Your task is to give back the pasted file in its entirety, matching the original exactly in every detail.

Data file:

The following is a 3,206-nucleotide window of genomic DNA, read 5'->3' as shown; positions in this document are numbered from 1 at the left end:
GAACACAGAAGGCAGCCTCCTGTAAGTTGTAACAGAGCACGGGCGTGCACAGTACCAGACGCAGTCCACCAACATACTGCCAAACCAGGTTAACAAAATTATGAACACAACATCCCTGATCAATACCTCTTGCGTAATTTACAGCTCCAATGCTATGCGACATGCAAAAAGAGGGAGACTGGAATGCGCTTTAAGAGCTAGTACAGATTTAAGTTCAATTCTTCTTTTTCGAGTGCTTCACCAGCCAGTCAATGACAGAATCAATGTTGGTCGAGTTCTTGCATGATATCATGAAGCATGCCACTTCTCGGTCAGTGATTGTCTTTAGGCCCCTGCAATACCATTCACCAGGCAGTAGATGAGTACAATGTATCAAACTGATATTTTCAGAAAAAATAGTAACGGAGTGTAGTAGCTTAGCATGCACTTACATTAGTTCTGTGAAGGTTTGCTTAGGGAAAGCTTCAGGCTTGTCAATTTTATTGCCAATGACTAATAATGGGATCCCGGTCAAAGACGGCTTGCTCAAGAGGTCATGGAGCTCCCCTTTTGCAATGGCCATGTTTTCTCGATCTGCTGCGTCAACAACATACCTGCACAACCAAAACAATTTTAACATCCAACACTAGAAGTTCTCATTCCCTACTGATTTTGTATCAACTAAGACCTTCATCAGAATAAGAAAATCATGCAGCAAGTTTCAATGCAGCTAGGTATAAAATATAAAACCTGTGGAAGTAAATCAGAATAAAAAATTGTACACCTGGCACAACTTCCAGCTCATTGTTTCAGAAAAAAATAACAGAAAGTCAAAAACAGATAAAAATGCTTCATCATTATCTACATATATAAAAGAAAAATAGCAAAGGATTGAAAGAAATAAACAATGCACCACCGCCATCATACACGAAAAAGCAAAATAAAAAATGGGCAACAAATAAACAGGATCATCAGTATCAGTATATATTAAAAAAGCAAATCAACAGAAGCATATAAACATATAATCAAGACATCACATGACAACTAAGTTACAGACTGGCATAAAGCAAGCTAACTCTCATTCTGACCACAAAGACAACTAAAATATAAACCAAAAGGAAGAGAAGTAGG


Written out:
The following is a 3,206-nucleotide window of genomic DNA, read 5'->3' as shown; positions in this document are numbered from 1 at the left end:
GAACACAGAAGGCAGCCTCCTGTAAGTTGTAACAGAGCACGGGCGTGCACAGTACCAGACGCAGTCCACCAACATACTGCCAAACCAGGTTAACAAAATTATGAACACAACATCCCTGATCAATACCTCTTGCGTAATTTACAGCTCCAATGCTATGCGACATGCAAAAAGAGGGAGACTGGAATGCGCTTTAAGAGCTAGTACAGATTTAAGTTCAATTCTTCTTTTTCGAGTGCTTCACCAGCCAGTCAATGACAGAATCAATGTTGGTCGAGTTCTTGCATGATATCATGAAGCATGCCACTTCTCGGTCAGTGATTGTCTTTAGGCCCCTGCAATACCATTCACCAGGCAGTAGATGAGTACAATGTATCAAACTGATATTTTCAGAAAAAATAGTAACGGAGTGTAGTAGCTTAGCATGCACTTACATTAGTTCTGTGAAGGTTTGCTTAGGGAAAGCTTCAGGCTTGTCAATTTTATTGCCAATGACTAATAATGGGATCCCGGTCAAAGACGGCTTGCTCAAGAGGTCATGGAGCTCCCCTTTTGCAATGGCCATGTTTTCTCGATCTGCTGCGTCAACAACATACCTGCACAACCAAAACAATTTTAACATCCAACACTAGAAGTTCTCATTCCCTACTGATTTTGTATCAACTAAGACCTTCATCAGAATAAGAAAATCATGCAGCAAGTTTCAATGCAGCTAGGTATAAAATATAAAACCTGTGGAAGTAAATCAGAATAAAAAATTGTACACCTGGCACAACTTCCAGCTCATTGTTTCAGAAAAAAATAACAGAAAGTCAAAAACAGATAAAAATGCTTCATCATTATCTACATATATAAAAGAAAAATAGCAAAGGATTGAAAGAAATAAACAATGCACCACCGCCATCATACACGAAAAAGCAAAATAAAAAATGGGCAACAAATAAACAGGATCATCAGTATCAGTATATATTAAAAAAGCAAATCAACAGAAGCATATAAACATATAATCAAGACATCACATGACAACTAAGTTACAGACTGGCATAAAGCAAGCTAACTCTCATTCTGACCACAAAGACAACTAAAATATAAACCAAAAGGAAGAGAAGTAGG